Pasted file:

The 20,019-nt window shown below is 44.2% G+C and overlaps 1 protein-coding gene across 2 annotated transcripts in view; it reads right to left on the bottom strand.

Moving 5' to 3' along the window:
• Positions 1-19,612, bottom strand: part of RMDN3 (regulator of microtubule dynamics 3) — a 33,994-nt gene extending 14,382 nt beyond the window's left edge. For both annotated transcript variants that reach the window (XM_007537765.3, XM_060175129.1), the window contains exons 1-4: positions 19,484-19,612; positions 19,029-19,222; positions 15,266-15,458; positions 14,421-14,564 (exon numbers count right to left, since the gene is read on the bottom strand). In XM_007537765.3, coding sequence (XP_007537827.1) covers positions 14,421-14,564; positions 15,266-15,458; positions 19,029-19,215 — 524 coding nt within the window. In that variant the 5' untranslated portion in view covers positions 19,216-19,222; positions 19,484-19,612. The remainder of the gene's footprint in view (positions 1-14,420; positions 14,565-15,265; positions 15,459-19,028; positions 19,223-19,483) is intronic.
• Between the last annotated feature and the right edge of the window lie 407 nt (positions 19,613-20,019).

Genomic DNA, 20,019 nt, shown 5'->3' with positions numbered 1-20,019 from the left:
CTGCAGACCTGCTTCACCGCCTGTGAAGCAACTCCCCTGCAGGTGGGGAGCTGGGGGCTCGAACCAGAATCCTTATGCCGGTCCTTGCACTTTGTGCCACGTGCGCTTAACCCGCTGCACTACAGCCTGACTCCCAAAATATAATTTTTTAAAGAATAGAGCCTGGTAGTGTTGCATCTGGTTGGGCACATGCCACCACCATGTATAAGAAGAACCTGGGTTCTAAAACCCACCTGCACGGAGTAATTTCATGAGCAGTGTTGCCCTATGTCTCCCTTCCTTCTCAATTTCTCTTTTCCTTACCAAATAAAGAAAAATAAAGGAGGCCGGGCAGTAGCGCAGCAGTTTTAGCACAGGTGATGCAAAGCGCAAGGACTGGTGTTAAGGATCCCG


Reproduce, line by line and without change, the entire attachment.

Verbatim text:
The 20,019-nt window shown below is 44.2% G+C and overlaps 1 protein-coding gene across 2 annotated transcripts in view; it reads right to left on the bottom strand.

Moving 5' to 3' along the window:
• Positions 1-19,612, bottom strand: part of RMDN3 (regulator of microtubule dynamics 3) — a 33,994-nt gene extending 14,382 nt beyond the window's left edge. For both annotated transcript variants that reach the window (XM_007537765.3, XM_060175129.1), the window contains exons 1-4: positions 19,484-19,612; positions 19,029-19,222; positions 15,266-15,458; positions 14,421-14,564 (exon numbers count right to left, since the gene is read on the bottom strand). In XM_007537765.3, coding sequence (XP_007537827.1) covers positions 14,421-14,564; positions 15,266-15,458; positions 19,029-19,215 — 524 coding nt within the window. In that variant the 5' untranslated portion in view covers positions 19,216-19,222; positions 19,484-19,612. The remainder of the gene's footprint in view (positions 1-14,420; positions 14,565-15,265; positions 15,459-19,028; positions 19,223-19,483) is intronic.
• Between the last annotated feature and the right edge of the window lie 407 nt (positions 19,613-20,019).

Genomic DNA, 20,019 nt, shown 5'->3' with positions numbered 1-20,019 from the left:
CTGCAGACCTGCTTCACCGCCTGTGAAGCAACTCCCCTGCAGGTGGGGAGCTGGGGGCTCGAACCAGAATCCTTATGCCGGTCCTTGCACTTTGTGCCACGTGCGCTTAACCCGCTGCACTACAGCCTGACTCCCAAAATATAATTTTTTAAAGAATAGAGCCTGGTAGTGTTGCATCTGGTTGGGCACATGCCACCACCATGTATAAGAAGAACCTGGGTTCTAAAACCCACCTGCACGGAGTAATTTCATGAGCAGTGTTGCCCTATGTCTCCCTTCCTTCTCAATTTCTCTTTTCCTTACCAAATAAAGAAAAATAAAGGAGGCCGGGCAGTAGCGCAGCAGTTTTAGCACAGGTGATGCAAAGCGCAAGGACTGGTGTTAAGGATCCCG